NMR Relaxation, Polymer Dynamics, and Free Volume in Polyacrylate Solutions
The chain dynamics of polymer molecules in solution has been the subject of much scientific study. Polymer reorientation is important because the microscopic dynamics of polymer chains often dictates the physical properties of polymer solutions. NMR techniques can be used to probe the dynamics of polymers over many orders of magnitude in the frequency domain. In dilute solution, NMR results have provided insight into microscopic polymer dynamics. Carbon-13 and proton studies have shown that the relaxation times T//1 and T//2 are dominated by local segmental motions. These motions have been quantitatively described by invoking either jump or diffusion-like models, most of which have been reviewed by Heatley. Unfortunately, in more concentrated solutions, these models no longer fit NMR relaxation data in a physically meaningful manner. In this study the authors report **2H NMR relaxation results on solutions of polyacrylates in chloroform as a function of temperature and composition. The polyacrylates have been specifically deuterated at the backbone methine positions. Deuterium NMR is useful because the relaxation mechanism for a C-D species is well defined and simplified spectra (one resonance per spectrum) result. This is especially useful in concentrated solutions where the line widths can be very large and the overlap of resonances would normally occur in **1H or **1**3C NMR.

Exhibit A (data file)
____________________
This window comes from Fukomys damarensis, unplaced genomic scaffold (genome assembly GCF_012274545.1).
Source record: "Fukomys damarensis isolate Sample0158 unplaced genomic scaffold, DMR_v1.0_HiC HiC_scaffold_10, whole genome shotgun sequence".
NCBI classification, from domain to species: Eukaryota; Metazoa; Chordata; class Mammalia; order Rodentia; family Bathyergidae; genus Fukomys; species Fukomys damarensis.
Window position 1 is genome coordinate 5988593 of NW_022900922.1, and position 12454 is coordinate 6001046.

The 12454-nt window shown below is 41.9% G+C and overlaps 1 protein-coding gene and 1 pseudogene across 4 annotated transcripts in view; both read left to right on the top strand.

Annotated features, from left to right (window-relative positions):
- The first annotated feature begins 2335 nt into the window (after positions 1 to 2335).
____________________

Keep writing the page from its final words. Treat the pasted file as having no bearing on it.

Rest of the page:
F. D. Blum et al., "NMR Relaxation, Polymer Dynamics, and Free Volume in Polyacrylate Solutions," Royal Australian Chemical Institute, Jan 1985.
Article - Conference proceedings
© 1985 Royal Australian Chemical Institute, All rights reserved.
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